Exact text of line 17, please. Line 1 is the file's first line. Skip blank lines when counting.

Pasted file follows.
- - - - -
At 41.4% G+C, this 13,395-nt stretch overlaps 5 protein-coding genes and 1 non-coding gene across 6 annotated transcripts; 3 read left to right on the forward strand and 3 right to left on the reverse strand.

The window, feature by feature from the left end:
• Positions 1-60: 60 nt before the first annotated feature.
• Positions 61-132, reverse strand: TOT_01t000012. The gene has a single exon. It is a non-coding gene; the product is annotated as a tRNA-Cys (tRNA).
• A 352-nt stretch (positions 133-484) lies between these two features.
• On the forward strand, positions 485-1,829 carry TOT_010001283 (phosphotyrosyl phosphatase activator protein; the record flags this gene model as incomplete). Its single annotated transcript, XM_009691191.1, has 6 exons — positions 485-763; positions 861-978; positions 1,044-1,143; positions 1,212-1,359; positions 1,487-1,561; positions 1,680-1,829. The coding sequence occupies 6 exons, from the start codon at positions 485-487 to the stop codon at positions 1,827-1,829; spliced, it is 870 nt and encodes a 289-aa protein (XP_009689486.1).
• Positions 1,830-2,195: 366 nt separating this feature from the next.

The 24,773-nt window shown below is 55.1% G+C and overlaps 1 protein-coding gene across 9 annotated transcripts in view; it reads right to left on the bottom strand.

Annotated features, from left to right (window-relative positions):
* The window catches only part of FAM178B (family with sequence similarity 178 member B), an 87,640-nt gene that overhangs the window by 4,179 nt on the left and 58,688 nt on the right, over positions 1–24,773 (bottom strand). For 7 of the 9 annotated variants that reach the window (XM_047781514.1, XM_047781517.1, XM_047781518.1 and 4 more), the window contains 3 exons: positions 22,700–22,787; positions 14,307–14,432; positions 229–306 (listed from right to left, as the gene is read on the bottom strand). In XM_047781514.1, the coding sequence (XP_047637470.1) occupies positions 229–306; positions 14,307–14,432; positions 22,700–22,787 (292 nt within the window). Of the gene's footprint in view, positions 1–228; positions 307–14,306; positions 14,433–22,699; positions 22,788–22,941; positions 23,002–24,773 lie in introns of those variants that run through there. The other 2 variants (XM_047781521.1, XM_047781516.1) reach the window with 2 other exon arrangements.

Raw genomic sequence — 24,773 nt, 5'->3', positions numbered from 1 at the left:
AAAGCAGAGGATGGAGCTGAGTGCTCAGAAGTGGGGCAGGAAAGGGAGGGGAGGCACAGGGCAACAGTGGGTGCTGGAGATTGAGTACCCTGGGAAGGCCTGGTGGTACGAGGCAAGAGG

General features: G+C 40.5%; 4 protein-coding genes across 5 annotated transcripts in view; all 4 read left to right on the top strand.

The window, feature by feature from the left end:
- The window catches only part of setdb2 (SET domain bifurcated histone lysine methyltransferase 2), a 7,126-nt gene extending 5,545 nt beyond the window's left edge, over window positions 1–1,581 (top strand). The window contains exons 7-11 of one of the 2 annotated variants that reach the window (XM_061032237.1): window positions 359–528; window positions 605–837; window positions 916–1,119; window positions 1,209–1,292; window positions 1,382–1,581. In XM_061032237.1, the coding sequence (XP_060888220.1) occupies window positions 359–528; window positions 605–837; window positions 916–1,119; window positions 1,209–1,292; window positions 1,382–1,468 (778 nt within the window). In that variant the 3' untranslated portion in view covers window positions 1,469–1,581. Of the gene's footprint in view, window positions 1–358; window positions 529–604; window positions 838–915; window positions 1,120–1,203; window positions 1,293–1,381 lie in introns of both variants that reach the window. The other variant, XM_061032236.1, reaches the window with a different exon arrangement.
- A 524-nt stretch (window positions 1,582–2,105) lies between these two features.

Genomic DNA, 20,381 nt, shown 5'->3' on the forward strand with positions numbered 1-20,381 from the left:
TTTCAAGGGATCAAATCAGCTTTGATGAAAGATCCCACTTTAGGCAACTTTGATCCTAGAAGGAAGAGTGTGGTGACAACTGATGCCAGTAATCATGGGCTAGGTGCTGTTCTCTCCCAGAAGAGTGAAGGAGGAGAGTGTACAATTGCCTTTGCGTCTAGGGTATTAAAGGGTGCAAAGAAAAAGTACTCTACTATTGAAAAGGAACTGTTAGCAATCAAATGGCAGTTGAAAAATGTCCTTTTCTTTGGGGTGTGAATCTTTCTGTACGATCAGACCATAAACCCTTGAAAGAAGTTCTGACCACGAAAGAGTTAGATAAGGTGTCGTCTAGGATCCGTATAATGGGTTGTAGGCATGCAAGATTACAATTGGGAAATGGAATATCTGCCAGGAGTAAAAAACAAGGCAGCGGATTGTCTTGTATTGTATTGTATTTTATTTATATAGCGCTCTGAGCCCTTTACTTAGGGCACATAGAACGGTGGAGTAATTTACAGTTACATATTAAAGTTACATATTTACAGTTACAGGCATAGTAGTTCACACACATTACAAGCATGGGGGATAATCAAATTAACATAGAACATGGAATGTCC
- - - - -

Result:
Genomic DNA, 20,381 nt, shown 5'->3' on the forward strand with positions numbered 1-20,381 from the left: